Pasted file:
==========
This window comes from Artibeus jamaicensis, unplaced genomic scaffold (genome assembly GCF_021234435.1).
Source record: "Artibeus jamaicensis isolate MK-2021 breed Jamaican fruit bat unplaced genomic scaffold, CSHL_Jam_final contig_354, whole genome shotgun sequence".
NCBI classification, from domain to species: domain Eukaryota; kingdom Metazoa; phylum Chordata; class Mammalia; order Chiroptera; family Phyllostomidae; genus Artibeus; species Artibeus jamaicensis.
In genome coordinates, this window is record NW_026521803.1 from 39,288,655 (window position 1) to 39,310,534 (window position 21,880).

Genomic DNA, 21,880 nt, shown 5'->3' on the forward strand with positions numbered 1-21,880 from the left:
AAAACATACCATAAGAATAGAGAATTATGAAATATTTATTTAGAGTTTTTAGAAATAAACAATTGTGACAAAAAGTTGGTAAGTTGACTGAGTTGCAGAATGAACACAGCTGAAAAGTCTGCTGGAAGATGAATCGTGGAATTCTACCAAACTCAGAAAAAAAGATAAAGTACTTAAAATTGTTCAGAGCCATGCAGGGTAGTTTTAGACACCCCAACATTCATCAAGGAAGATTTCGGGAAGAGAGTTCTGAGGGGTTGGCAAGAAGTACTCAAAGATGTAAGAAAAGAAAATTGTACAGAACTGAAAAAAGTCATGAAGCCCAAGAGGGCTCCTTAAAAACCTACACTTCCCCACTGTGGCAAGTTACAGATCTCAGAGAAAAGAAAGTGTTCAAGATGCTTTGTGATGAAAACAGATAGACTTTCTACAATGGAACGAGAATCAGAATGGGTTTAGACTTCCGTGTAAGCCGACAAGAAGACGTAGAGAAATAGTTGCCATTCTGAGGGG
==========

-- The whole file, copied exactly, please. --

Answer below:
This window comes from Artibeus jamaicensis, unplaced genomic scaffold (genome assembly GCF_021234435.1).
Source record: "Artibeus jamaicensis isolate MK-2021 breed Jamaican fruit bat unplaced genomic scaffold, CSHL_Jam_final contig_354, whole genome shotgun sequence".
NCBI classification, from domain to species: domain Eukaryota; kingdom Metazoa; phylum Chordata; class Mammalia; order Chiroptera; family Phyllostomidae; genus Artibeus; species Artibeus jamaicensis.
In genome coordinates, this window is record NW_026521803.1 from 39,288,655 (window position 1) to 39,310,534 (window position 21,880).

Genomic DNA, 21,880 nt, shown 5'->3' on the forward strand with positions numbered 1-21,880 from the left:
AAAACATACCATAAGAATAGAGAATTATGAAATATTTATTTAGAGTTTTTAGAAATAAACAATTGTGACAAAAAGTTGGTAAGTTGACTGAGTTGCAGAATGAACACAGCTGAAAAGTCTGCTGGAAGATGAATCGTGGAATTCTACCAAACTCAGAAAAAAAGATAAAGTACTTAAAATTGTTCAGAGCCATGCAGGGTAGTTTTAGACACCCCAACATTCATCAAGGAAGATTTCGGGAAGAGAGTTCTGAGGGGTTGGCAAGAAGTACTCAAAGATGTAAGAAAAGAAAATTGTACAGAACTGAAAAAAGTCATGAAGCCCAAGAGGGCTCCTTAAAAACCTACACTTCCCCACTGTGGCAAGTTACAGATCTCAGAGAAAAGAAAGTGTTCAAGATGCTTTGTGATGAAAACAGATAGACTTTCTACAATGGAACGAGAATCAGAATGGGTTTAGACTTCCGTGTAAGCCGACAAGAAGACGTAGAGAAATAGTTGCCATTCTGAGGGG